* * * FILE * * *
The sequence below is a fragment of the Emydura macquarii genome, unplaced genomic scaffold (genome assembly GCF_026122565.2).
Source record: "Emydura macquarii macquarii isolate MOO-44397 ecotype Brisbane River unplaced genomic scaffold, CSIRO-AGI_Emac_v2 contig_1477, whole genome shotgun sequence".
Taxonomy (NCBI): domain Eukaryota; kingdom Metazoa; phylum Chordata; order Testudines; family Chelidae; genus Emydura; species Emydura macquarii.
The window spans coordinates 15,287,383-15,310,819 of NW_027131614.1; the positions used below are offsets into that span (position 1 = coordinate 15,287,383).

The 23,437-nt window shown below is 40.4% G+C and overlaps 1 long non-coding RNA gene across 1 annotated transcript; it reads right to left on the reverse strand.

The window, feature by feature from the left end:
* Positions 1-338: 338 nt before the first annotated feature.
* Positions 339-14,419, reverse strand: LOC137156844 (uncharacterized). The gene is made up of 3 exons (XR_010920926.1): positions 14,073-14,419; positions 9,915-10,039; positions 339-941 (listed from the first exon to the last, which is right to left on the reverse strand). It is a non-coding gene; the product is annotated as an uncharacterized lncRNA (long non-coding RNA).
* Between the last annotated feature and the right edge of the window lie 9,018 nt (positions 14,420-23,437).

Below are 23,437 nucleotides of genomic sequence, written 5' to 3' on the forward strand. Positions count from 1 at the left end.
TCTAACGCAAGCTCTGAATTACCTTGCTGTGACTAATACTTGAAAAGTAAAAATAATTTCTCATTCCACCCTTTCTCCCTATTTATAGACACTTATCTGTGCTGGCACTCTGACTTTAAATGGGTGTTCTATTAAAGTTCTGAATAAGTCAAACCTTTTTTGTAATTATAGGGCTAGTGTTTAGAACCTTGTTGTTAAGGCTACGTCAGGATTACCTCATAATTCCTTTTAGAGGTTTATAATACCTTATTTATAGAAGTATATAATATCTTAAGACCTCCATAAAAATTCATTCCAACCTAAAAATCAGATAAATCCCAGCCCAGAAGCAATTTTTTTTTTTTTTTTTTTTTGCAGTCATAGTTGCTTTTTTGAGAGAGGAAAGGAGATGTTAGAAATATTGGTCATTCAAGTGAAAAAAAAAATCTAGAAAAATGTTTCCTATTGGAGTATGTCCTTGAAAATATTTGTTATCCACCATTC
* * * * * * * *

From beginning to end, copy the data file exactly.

The sequence below is a fragment of the Emydura macquarii genome, unplaced genomic scaffold (genome assembly GCF_026122565.2).
Source record: "Emydura macquarii macquarii isolate MOO-44397 ecotype Brisbane River unplaced genomic scaffold, CSIRO-AGI_Emac_v2 contig_1477, whole genome shotgun sequence".
Taxonomy (NCBI): domain Eukaryota; kingdom Metazoa; phylum Chordata; order Testudines; family Chelidae; genus Emydura; species Emydura macquarii.
The window spans coordinates 15,287,383-15,310,819 of NW_027131614.1; the positions used below are offsets into that span (position 1 = coordinate 15,287,383).

The 23,437-nt window shown below is 40.4% G+C and overlaps 1 long non-coding RNA gene across 1 annotated transcript; it reads right to left on the reverse strand.

The window, feature by feature from the left end:
* Positions 1-338: 338 nt before the first annotated feature.
* Positions 339-14,419, reverse strand: LOC137156844 (uncharacterized). The gene is made up of 3 exons (XR_010920926.1): positions 14,073-14,419; positions 9,915-10,039; positions 339-941 (listed from the first exon to the last, which is right to left on the reverse strand). It is a non-coding gene; the product is annotated as an uncharacterized lncRNA (long non-coding RNA).
* Between the last annotated feature and the right edge of the window lie 9,018 nt (positions 14,420-23,437).

Below are 23,437 nucleotides of genomic sequence, written 5' to 3' on the forward strand. Positions count from 1 at the left end.
TCTAACGCAAGCTCTGAATTACCTTGCTGTGACTAATACTTGAAAAGTAAAAATAATTTCTCATTCCACCCTTTCTCCCTATTTATAGACACTTATCTGTGCTGGCACTCTGACTTTAAATGGGTGTTCTATTAAAGTTCTGAATAAGTCAAACCTTTTTTGTAATTATAGGGCTAGTGTTTAGAACCTTGTTGTTAAGGCTACGTCAGGATTACCTCATAATTCCTTTTAGAGGTTTATAATACCTTATTTATAGAAGTATATAATATCTTAAGACCTCCATAAAAATTCATTCCAACCTAAAAATCAGATAAATCCCAGCCCAGAAGCAATTTTTTTTTTTTTTTTTTTTTGCAGTCATAGTTGCTTTTTTGAGAGAGGAAAGGAGATGTTAGAAATATTGGTCATTCAAGTGAAAAAAAAAATCTAGAAAAATGTTTCCTATTGGAGTATGTCCTTGAAAATATTTGTTATCCACCATTC